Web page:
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Japan, March 2018


On Day 2 we started our tour of Tokyo in Harajuku

We used our JR Passes on JR rail lines in Tokyo city free of charge and this continued throughout our fourteen days in Japan. Harajuku is a good starting point for a day out in Tokyo as here you can see modern Japanese culture. This area is very popular with teens, eccentric fashion bazaars sitting alongside shops selling cute toys and many ice cream parlours, sweet shops and so on all along this famous street 'Takeshita dori'. Although we arrived soon after ten, the area was already packed with local teens and visitors. The place can become very crowded on weekends and special days. This street gives you some idea of what is modern Japan.

Behind the main street of Meiji dori there are quiet backstreets with lovely Japanese houses and boutique shops especially along Cat street. We walked around this quiet, pleasant and trendy neighbourhood, taking a coffee break at a local Japanese coffee shop drinking Japanese coffee, smooth and non-bitter. We had lunch at a local Japanese style 'lunch counter' eating house, sitting at the long counter facing the chef working busily in front of us. The meal set comes on a tray and often consists of a main dish of meat or fish or fried noodle or fried vegetables with a bowl of miso soup, a bowl of rice and some pickled vegetables. Ramen (noodle soup) is another popular option.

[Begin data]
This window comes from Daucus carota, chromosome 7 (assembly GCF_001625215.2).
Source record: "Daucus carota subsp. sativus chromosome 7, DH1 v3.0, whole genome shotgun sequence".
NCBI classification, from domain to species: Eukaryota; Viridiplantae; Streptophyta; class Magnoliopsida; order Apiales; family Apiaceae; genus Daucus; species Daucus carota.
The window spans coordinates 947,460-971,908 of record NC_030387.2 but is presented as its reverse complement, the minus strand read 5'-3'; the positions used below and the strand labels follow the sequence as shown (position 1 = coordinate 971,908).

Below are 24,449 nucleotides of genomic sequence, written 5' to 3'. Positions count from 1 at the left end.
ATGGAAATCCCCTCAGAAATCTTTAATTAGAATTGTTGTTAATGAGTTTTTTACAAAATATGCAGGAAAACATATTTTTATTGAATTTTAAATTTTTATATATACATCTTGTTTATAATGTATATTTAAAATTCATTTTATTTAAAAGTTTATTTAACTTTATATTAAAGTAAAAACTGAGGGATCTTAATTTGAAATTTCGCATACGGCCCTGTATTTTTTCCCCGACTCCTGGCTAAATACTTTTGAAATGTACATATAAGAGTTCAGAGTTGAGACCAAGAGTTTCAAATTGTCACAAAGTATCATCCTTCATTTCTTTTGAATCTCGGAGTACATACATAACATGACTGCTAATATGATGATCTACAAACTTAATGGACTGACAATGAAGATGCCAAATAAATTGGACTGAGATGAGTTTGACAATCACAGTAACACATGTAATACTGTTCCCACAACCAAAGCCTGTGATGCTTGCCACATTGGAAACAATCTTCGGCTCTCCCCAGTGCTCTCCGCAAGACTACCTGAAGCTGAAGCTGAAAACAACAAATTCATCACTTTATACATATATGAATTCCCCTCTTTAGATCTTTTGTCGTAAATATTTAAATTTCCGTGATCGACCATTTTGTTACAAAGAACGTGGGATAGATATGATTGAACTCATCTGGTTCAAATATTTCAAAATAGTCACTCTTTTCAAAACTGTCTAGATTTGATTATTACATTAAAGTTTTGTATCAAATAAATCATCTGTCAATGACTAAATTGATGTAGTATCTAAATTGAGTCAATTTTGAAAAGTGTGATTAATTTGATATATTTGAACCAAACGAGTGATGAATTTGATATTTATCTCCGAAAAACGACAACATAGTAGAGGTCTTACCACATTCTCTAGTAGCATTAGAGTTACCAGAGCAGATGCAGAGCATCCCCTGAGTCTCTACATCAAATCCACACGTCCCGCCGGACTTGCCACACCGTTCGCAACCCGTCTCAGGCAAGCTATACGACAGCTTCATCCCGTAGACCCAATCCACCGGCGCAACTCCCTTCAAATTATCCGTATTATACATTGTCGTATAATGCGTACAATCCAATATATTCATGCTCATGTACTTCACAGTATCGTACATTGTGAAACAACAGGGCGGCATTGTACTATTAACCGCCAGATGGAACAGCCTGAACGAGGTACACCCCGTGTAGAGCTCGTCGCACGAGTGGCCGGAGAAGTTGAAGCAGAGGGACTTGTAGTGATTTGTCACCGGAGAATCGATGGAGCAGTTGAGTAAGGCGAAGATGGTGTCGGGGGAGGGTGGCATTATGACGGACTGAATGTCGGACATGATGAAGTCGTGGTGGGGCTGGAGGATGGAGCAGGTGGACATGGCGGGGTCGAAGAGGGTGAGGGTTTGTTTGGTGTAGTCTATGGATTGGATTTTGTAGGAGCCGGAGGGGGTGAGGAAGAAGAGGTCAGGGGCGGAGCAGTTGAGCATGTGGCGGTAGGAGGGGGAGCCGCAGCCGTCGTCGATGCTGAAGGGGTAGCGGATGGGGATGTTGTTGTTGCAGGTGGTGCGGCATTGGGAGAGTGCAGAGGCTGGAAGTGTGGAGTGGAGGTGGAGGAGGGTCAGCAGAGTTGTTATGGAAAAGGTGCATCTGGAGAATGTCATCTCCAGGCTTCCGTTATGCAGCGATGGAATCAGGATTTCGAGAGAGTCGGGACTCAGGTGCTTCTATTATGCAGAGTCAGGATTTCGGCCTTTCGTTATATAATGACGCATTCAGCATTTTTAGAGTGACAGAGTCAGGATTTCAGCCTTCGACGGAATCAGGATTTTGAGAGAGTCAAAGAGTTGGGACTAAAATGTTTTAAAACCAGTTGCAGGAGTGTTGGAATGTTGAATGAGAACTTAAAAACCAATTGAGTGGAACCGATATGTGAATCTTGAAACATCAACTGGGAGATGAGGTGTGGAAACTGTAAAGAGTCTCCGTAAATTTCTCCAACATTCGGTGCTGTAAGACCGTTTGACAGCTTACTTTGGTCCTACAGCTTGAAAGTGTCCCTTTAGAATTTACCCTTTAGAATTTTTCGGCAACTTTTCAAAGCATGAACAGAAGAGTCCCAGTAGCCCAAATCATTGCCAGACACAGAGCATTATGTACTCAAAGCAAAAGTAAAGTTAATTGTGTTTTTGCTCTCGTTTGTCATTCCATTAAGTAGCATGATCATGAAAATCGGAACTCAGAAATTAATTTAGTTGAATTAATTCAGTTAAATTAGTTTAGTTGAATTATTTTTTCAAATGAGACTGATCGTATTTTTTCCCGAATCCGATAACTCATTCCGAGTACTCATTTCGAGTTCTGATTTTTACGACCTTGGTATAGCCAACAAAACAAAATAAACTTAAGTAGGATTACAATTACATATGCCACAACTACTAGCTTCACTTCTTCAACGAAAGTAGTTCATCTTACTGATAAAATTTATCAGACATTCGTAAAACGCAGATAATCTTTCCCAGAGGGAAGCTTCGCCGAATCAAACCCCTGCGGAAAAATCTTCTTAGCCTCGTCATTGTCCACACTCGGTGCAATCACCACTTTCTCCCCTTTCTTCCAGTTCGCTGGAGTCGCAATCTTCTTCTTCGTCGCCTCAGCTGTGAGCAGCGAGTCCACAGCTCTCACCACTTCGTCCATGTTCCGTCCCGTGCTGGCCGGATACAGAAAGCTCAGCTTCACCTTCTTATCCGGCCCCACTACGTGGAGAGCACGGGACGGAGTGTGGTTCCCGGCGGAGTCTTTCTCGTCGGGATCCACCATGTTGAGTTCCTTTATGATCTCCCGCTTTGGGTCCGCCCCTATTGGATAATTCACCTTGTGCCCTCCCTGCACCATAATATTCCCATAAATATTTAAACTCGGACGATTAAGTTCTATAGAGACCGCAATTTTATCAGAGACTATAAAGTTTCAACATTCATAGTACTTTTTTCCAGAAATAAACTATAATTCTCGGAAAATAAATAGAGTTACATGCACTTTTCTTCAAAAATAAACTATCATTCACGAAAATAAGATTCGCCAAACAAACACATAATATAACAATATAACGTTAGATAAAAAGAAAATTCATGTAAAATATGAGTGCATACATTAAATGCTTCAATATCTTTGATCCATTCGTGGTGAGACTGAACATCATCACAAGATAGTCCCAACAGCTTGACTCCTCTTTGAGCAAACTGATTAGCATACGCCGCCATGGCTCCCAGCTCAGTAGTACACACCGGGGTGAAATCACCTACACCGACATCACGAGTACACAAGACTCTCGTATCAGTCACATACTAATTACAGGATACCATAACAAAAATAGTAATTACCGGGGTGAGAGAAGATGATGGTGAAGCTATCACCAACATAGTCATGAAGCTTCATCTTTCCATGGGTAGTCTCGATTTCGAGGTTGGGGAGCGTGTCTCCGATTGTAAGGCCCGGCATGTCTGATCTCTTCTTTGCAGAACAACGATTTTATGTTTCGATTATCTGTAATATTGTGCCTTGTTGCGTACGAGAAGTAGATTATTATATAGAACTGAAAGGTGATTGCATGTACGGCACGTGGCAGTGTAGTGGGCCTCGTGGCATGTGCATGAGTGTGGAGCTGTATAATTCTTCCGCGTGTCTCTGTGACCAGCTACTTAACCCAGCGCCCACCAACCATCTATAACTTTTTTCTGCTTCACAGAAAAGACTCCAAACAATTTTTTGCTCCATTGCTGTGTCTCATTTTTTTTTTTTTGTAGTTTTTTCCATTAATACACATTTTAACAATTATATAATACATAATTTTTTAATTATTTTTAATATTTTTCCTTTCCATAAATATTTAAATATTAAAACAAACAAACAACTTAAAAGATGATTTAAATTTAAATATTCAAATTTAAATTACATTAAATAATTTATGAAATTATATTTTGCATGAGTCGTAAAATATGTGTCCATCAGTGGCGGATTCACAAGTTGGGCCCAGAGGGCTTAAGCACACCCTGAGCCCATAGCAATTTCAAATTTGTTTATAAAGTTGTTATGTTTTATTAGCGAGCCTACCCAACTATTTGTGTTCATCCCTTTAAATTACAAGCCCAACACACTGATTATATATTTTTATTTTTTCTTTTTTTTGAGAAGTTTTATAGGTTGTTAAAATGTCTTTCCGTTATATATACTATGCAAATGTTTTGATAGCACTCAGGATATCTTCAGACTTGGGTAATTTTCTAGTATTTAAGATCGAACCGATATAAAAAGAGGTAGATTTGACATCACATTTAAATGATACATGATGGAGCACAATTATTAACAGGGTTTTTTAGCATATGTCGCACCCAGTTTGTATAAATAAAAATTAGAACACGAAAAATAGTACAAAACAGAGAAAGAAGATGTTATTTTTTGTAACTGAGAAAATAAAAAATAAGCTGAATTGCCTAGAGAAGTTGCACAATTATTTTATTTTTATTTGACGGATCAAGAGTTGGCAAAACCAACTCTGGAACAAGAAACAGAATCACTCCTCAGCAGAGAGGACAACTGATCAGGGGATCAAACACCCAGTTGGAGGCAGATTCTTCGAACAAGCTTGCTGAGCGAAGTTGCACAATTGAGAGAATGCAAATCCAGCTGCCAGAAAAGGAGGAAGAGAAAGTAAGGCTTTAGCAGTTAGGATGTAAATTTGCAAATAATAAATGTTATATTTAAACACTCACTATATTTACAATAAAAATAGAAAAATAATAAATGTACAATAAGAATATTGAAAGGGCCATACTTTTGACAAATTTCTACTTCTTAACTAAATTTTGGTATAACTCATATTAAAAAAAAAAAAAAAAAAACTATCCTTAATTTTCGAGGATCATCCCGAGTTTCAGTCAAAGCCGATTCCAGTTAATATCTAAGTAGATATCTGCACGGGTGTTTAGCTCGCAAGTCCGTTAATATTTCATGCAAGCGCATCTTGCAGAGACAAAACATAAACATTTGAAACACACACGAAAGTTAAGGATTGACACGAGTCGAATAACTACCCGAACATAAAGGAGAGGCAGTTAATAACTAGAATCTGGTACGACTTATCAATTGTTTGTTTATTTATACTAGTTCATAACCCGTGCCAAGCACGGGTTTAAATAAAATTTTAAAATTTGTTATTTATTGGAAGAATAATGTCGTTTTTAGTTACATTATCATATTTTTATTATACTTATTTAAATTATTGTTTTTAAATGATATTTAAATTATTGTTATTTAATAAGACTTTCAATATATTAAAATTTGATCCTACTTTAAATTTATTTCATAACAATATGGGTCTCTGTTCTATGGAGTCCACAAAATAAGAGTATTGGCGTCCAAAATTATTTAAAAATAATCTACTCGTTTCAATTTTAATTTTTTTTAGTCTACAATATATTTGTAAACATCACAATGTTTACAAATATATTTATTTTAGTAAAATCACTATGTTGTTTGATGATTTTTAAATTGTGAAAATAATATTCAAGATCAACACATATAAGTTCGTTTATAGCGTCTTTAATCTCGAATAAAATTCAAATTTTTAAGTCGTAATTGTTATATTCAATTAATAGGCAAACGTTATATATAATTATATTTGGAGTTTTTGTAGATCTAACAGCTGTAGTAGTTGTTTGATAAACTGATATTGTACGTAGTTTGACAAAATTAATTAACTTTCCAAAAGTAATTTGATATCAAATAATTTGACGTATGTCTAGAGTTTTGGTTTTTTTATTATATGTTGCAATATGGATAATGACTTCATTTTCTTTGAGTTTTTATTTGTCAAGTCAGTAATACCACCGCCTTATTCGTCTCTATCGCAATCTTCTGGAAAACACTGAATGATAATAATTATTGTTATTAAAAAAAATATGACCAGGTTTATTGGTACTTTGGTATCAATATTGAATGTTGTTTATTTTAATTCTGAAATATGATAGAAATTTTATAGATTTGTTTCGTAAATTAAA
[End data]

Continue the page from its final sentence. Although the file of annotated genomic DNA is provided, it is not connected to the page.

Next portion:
After lunch we headed toward the famous Shibuya Crossing. There are four 'zebra' crossings at a big crossroads plus extra diagonal crossings. When the pedestrian signal light changes to green there is a great wave of people walking in every direction. Luckily the Japanese people do not walk into other people they swing round you like fishes avoiding collisions. Photos of this junction have become famous as a metaphor for modern Japanese city life.

From Shibuya we walked back to Harajuku to visit the largest Shinto shrine, Meiji Jingu. We planned our visit so as to arrive just before two o'clock in the afternoon in time for their daily ceremonial activities. The shrine has an authentic old world feel hidden in a vast landscape of trees and gardens a world away from the busy city just outside the gate. Next we visited one of the oldest shrines in Japan, Nezu Jinja. This shrine is regarded as the most beautiful with lovely courtyards, gardens, trees and streams among several attractive religious buildings. The most stunning decorative structure is the long corridor of orange/red torii. This shrine is in a more peaceful residential district amongst Japanese houses.

From there a walk brought us to Ueno park in late afternoon, where we sat on a bench by the Shinobazu lake like the local families enjoying the sunny Sunday afternoon. We ended the day with a Japanese meal of grilled fish and meat dishes at one of the restaurants in the shopping centre near our hotel.

On Day 3 we met a tour guide, Mr Kawabe, who joined us for the day.

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